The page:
3,475 km overhead electrified (1988)
Highways:
western:
466,305 km total; 169,568 km primary, includes 6,435 km autobahn, 32,460 km
national highways (Bundesstrassen), 65,425 km state highways
(Landesstrassen), 65,248 km county roads (Kreisstrassen); 296,737 km of
secondary communal roads (Gemeindestrassen)
eastern:
124,604 km total; 47,203 km concrete, asphalt, stone block, of which 1,855
km are autobahn and limited access roads, 11,326 km are trunk roads, and
34,022 km are regional roads; 77,401 km municipal roads (1988)
Inland waterways:
western:
5,222 km, of which almost 70% are usable by craft of 1,000-metric-ton
capacity or larger; major rivers include the Rhine and Elbe; Kiel Canal is
an important connection between the Baltic Sea and North Sea
eastern:
2,319 km (1988)
Pipelines:
crude oil 3,644 km; petroleum products 3,946 km; natural gas 97,564 km
(1988)
Ports:
coastal - Bremerhaven, Brunsbuttel, Cuxhaven, Emden, Bremen, Hamburg, Kiel,
Lubeck, Wilhelmshaven, Rostock, Wismar, Stralsund, Sassnitz; inland - 31
major on Rhine and Elbe rivers
Merchant marine:
565 ships (1,000 GRT or over) totaling 4,928,759 GRT/6,292,193 DWT; includes
5 short-sea passenger, 3 passenger, 303 cargo, 10 refrigerated cargo, 134
container, 28 roll-on/roll-off cargo, 5 railcar carrier, 7 barge carrier, 9
oil tanker, 21 chemical tanker, 17 liquefied gas tanker, 5 combination
ore/oil, 6 combination bulk, 12 bulk; note - the German register includes
ships of the former East and West Germany; during 1991 the fleet underwent
major restructuring as surplus ships were sold off
Airports:
total:
499
usable:
492
with permanent-surface runways:
271
with runways over 3,659 m:
5
with runways 2,440-3,659 m:
59 with runways 1,220-2,439 m:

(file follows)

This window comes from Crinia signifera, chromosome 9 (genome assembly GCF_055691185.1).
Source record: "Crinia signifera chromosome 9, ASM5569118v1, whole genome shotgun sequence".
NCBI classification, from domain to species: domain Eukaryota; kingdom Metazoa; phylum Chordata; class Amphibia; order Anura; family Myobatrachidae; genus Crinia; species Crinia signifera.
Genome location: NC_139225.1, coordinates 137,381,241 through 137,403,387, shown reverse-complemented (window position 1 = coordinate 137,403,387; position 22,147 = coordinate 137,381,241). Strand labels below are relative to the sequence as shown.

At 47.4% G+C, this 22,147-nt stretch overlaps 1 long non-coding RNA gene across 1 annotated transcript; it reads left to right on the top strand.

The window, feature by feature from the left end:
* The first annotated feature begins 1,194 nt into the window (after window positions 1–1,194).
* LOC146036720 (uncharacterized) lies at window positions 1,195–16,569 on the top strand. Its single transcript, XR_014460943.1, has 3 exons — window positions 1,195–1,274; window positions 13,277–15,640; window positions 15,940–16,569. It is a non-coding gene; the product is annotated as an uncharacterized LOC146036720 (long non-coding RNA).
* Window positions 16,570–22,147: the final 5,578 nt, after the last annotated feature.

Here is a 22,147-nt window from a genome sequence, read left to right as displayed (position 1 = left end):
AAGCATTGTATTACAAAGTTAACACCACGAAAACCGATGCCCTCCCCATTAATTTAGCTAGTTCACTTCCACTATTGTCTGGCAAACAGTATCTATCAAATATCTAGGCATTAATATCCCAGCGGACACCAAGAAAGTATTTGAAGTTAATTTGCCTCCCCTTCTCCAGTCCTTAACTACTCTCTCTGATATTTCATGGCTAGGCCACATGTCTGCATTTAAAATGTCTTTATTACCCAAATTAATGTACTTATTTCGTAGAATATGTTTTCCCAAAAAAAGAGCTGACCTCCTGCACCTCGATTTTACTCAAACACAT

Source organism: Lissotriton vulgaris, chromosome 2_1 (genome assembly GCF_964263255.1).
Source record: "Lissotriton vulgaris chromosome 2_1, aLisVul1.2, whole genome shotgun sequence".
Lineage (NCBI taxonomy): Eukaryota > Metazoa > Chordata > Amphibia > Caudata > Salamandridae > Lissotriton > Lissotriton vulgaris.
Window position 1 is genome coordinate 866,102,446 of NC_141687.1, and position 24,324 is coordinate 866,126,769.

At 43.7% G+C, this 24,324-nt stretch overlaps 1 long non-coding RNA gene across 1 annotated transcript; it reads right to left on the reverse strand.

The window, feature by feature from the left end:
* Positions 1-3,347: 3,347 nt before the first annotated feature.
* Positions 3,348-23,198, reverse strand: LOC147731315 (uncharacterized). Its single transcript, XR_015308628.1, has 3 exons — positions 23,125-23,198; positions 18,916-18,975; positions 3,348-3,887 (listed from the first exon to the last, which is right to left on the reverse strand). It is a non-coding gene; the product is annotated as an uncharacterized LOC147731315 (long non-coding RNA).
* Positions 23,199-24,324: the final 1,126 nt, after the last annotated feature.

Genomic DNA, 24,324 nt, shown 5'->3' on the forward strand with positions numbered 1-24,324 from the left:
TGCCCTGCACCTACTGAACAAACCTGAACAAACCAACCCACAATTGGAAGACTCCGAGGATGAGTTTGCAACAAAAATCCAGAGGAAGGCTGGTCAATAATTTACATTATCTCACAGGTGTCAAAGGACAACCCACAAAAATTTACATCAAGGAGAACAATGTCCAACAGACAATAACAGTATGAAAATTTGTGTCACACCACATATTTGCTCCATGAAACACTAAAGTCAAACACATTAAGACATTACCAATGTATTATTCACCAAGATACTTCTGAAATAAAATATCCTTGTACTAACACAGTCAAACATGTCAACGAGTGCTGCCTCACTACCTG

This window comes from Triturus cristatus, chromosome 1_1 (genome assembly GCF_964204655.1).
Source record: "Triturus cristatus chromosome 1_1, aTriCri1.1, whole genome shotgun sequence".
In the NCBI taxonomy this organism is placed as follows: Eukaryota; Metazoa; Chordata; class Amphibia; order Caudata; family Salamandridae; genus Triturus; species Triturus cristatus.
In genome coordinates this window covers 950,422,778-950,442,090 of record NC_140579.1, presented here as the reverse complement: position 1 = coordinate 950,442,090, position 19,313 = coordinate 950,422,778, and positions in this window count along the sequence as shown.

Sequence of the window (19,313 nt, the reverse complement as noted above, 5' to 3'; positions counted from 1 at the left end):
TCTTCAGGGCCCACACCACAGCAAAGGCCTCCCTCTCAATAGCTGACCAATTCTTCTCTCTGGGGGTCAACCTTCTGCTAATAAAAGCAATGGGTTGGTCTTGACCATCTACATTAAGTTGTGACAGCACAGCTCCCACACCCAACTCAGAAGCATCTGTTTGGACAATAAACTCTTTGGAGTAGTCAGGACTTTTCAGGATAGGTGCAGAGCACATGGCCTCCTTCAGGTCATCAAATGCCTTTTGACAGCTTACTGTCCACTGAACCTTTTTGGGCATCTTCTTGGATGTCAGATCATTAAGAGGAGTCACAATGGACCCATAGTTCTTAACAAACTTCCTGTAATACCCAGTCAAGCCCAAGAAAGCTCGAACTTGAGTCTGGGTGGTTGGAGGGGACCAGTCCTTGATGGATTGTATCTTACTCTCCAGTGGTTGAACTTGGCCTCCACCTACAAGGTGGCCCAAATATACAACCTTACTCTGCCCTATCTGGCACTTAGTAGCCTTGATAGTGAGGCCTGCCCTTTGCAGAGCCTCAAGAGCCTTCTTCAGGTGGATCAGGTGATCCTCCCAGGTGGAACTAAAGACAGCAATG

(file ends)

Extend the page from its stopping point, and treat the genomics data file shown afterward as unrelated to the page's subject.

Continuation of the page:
67

*Germany, Communications

Telecommunications:
western:
highly developed, modern telecommunication service to all parts of the
country; fully adequate in all respects; 40,300,000 telephones; intensively
developed, highly redundant cable and microwave radio relay networks, all
completely automatic; broadcast stations - 80 AM, 470 FM, 225 (6,000
repeaters) TV; 6 submarine coaxial cables; satellite earth stations - 12
Atlantic Ocean INTELSAT antennas, 2 Indian Ocean INTELSAT antennas,
EUTELSAT, and domestic systems; 2 HF radiocommunication centers;
tropospheric links
eastern:
badly needs modernization; 3,970,000 telephones; broadcast stations - 23 AM,
17 FM, 21 TV (15 Soviet TV repeaters); 6,181,860 TVs; 6,700,000 radios; 1
satellite earth station operating in INTELSAT and Intersputnik systems

*Germany, Defense Forces

Branches:
Army, Navy, Air Force
Manpower availability:
males age 15-49 20,295,655; fit for military service 17,577,570; reach
military age (18) annually 411,854 (1993 est.)
Defense expenditures:
exchange rate conversion - $42.4 billion, 2.2% of GDP (1992)

*Ghana, Geography

Location:
Western Africa, bordering the North Atlantic Ocean between Cote d'Ivoire and
Togo